Wednesday, February 18, 2015


As I grew up, The Lord's Prayer was recited, not prayed all that much, in church and in private, like a kind of chant or mantra. Thus there were pauses that seem to eradicate or obscure meaning: "thy kingdom come thy will be done on Earth as it is in Heaven." And so in my heart and in my head, I think I unconsciously separated or ran together phrases like a schoolchild trying to finish saying a poem, not to enjoy its essence, but to get the whole thing over with so one can return to one's seat.

But recently, as I trudged through mornings with my usual un-Christlike grudges and fears and anxieties, I found myself slowing this prayer down enough to put together what I suspect Jesus did not mean to be rent asunder: "thy will be done on Earth." Ah, crap. Now I'm in trouble, I thought.

how quickly these arms
disappear after hugging
sunshine and bright clouds
cold rain returns as it must
gloves cover my fighting heart

Today starts another Lent, a time some think of as a season for giving up things. And I have much to shed, to remove. But I've also spent a lot of time in life just giving up. How hard it is to give up anger, jealousy, and hurt. One might see the destruction it does to the soul and mind, and easily drop it like a hot stone. But no. It is, it seems, more natural to hold them it close as one might a teddy bear that needs cleaning.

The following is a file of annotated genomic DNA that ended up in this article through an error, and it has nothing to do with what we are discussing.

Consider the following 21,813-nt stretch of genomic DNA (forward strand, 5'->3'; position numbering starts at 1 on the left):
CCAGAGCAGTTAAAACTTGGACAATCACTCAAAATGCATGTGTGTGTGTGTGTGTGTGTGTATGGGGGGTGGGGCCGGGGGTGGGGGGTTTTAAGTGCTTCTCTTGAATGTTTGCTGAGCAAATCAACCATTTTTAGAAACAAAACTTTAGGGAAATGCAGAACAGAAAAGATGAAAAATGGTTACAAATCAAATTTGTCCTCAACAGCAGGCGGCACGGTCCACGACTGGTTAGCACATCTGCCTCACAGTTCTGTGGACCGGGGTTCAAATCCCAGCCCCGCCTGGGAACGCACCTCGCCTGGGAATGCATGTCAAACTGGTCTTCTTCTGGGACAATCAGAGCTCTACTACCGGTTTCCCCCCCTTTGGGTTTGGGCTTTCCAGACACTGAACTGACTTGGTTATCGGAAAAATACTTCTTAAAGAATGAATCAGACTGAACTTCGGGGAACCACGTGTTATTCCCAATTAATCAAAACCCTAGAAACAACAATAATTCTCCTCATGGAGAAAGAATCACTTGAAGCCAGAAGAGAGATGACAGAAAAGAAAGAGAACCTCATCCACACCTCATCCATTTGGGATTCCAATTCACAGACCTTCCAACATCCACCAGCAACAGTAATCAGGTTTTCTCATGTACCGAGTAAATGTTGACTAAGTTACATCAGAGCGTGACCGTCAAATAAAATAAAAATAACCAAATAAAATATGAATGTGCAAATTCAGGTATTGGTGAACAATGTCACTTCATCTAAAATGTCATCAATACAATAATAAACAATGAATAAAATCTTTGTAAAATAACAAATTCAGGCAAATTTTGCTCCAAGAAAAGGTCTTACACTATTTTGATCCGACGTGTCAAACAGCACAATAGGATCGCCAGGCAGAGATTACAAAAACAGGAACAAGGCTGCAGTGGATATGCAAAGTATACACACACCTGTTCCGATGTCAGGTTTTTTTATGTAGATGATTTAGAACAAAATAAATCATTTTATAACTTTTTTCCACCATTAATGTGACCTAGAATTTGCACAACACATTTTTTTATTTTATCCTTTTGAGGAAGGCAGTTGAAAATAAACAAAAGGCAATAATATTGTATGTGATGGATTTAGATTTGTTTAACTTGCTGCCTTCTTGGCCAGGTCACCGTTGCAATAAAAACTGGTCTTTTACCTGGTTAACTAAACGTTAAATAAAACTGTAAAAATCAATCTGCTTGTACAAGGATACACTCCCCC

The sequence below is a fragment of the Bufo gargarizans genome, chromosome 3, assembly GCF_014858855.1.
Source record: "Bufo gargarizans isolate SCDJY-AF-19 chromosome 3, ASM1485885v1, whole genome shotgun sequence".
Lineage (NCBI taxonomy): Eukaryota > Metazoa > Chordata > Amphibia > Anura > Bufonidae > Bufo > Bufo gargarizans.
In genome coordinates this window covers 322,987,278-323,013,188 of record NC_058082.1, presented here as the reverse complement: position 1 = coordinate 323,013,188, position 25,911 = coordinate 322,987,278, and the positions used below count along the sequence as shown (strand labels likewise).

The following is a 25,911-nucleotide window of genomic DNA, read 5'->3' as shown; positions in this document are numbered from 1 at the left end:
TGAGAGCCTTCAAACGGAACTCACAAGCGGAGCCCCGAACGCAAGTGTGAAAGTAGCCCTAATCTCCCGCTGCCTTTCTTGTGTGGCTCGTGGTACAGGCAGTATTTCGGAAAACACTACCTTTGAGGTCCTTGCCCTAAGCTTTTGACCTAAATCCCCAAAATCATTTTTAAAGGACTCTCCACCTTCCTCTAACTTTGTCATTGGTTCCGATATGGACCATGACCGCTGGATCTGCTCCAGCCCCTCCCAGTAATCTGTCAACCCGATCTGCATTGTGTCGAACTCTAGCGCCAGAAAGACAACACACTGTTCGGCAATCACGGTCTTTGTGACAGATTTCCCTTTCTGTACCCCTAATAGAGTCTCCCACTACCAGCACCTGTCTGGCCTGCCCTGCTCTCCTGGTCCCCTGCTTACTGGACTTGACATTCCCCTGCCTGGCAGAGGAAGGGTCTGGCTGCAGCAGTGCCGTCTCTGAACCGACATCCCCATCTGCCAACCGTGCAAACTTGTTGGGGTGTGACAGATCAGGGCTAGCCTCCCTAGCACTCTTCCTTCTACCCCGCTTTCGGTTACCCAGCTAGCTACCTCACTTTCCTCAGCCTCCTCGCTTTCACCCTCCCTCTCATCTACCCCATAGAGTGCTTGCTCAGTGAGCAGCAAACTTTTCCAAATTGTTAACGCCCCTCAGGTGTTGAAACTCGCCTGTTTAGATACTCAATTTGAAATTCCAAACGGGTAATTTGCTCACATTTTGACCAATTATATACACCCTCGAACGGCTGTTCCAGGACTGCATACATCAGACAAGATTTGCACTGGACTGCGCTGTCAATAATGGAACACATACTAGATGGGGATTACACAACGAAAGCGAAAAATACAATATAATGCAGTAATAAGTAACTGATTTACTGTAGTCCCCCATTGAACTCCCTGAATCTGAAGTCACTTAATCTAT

The command is to love. And I honestly don't like it all of the time. Sometimes I wish Jesus would cut me some slack and say, "I want you to love everybody. But I'll let you keep a list of five people you don't have to act kindly towards or think charitably about." Of course, I have the freedom to keep such a list. I know, because I usually carry one like a stone tablet, etched with my own finger, in my head. Yet even if such a thing did not create a barrier between me and God, as it does, it would be a wall between me and the self I was born to be. And in that place is no happiness, no joy.

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